Key Persons & Professionals
The U.S. Bankruptcy Judge

The FTX case was assigned to Judge John T. Dorsey. Judge Dorsey took the bench in 2019, departing the partnership of Delaware firm Young Conaway. By our calculations, Judge Dorsey is 59, which is relatively young, as bankruptcy judges go. He spent 28 years in private practice as a bankruptcy litigator, the final 16 of those years being with Young Conaway, and at least a few with another notable Delaware firm, Richards, Layton & Finger, before that. Prior to his legal career, Judge Dorsey served in two branches of the United States Armed Forces: in the Army, as an investigator with the Military Police, and in the Air Force, as an ICBM launch officer. Yes, you read that right: the US government trusted a young Judge Dorsey to be in charge of nukes (and during the final years of the Cold War, no less). Presiding over the FTX bankruptcy? Should be a cake walk.

In all seriousness though, FTX won’t be Judge Dorsey’s first time presiding over a complex crypto-related bankruptcy case. The 2020 bankruptcy case of crypto platform Cred is also before Judge Dorsey. (In re Cred, Inc., Case No. 20-12836-JTD) The Cred case has at least a few similarities with FTX’s thus far, as we discuss further on in The FTX Files. The takeaway for us, though, is that Judge Dorsey has a good bit of direct experience here. With how crazy the FTX case is likely going to become (“crazy” being a term of art among bankruptcy lawyers used to refer to cases such as this), the Judge having a general roadmap of likely issues should provide some comfort to all parties involved. The Cred case is almost exactly 2 years ahead of FTX,  and, as discussed below, while bankruptcy judges aren’t bound to follow the decisions of other bankruptcy courts (i.e., the cases don’t set precedent), they also tend not to reverse themselves. In pleadings seeking to go a different way in FTX than was ruled in Cred, expect a lot of fine hair-splitting amidst the facts.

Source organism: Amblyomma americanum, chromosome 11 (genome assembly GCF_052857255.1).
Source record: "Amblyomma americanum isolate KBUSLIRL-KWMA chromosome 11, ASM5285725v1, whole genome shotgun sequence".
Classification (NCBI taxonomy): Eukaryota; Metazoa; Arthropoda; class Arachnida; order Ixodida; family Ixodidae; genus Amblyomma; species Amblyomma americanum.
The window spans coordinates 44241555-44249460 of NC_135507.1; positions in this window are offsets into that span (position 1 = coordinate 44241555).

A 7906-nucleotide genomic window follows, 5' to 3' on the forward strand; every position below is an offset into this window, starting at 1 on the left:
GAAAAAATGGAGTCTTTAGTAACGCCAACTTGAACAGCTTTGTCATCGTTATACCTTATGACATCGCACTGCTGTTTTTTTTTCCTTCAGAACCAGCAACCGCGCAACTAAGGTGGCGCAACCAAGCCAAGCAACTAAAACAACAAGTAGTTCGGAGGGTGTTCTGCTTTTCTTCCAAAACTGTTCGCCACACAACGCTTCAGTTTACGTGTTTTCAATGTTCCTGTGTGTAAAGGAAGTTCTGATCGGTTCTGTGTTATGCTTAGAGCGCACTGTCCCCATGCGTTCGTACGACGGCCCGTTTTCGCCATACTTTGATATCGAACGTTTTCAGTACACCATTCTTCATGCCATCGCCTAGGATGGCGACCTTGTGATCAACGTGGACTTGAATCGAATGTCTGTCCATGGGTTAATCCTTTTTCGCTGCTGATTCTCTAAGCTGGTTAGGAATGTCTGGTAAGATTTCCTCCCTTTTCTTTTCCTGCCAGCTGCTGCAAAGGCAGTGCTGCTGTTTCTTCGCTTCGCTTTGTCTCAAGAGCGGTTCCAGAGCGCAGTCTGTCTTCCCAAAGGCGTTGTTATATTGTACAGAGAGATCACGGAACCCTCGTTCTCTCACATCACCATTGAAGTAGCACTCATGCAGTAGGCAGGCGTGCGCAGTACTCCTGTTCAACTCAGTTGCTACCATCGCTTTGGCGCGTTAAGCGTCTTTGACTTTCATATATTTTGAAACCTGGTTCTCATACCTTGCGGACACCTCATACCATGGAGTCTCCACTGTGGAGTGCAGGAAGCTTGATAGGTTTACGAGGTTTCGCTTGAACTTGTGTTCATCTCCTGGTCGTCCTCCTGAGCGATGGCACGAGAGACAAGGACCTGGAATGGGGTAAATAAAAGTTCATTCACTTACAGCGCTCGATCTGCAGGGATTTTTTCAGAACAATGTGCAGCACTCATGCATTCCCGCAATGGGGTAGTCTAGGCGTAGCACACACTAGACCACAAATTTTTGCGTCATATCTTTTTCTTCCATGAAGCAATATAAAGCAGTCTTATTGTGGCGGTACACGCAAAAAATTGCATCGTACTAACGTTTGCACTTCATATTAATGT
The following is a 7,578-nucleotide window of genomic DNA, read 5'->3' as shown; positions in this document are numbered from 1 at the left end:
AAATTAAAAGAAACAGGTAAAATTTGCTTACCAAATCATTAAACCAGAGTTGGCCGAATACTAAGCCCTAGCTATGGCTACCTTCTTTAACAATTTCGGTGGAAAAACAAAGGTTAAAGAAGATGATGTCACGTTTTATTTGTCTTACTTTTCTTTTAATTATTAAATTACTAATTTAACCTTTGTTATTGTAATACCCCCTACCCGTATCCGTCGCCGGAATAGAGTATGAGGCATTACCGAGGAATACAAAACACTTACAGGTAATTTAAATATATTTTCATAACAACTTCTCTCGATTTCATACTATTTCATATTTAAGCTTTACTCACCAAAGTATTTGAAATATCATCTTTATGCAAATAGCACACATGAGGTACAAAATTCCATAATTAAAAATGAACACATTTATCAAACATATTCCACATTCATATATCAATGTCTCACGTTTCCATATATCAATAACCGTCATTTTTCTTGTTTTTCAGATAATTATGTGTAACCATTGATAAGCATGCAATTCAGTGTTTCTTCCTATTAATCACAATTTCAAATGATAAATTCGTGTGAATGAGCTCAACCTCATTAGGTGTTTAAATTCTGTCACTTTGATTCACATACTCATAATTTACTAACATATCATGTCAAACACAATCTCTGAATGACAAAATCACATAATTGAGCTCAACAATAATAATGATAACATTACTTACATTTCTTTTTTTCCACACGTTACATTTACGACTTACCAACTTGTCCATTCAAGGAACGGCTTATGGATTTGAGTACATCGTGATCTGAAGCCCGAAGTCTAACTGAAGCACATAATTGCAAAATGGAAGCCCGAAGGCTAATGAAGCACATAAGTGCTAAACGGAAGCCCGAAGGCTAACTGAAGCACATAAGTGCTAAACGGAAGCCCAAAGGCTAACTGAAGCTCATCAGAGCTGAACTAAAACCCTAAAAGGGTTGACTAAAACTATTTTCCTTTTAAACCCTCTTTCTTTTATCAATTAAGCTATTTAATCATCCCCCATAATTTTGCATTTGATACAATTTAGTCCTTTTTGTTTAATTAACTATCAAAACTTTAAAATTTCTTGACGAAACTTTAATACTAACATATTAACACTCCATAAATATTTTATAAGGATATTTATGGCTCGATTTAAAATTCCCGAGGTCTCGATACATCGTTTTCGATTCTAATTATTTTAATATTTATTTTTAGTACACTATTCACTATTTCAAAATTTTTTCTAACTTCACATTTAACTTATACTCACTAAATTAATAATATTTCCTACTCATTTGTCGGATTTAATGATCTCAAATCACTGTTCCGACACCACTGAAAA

FTX also has a new CEO, appointed just hours prior to the chapter 11 filing. In his supporting declaration filed on 17 November 2022 (D.I. 24), John J. Ray III states that he took over for SBF in “the early morning hours” of the petition date. (¶ 1) This is not as uncommon as the layperson may believe. Professional “restructuring officers” are a common presence in large corporate bankruptcies, and, from time to time, do come on to replace even CEOs. During his 40+ years in the legal and restructuring field, Ray has worked on cases like Enron, Nortel, Residential Capital, Overseas Shipholding, and others. (For more on Ray’s career to-date, see this article by Larry Parnass for The Berkshire Eagle.) We cover Ray’s 17 November declaration further on in The FTX Files, but for our purposes here, we’d imagine that all parties involved are breathing a sigh of relief that it’s John Ray, and not Sam Bankman-Fried, who’s running FTX during the course of its proceedings.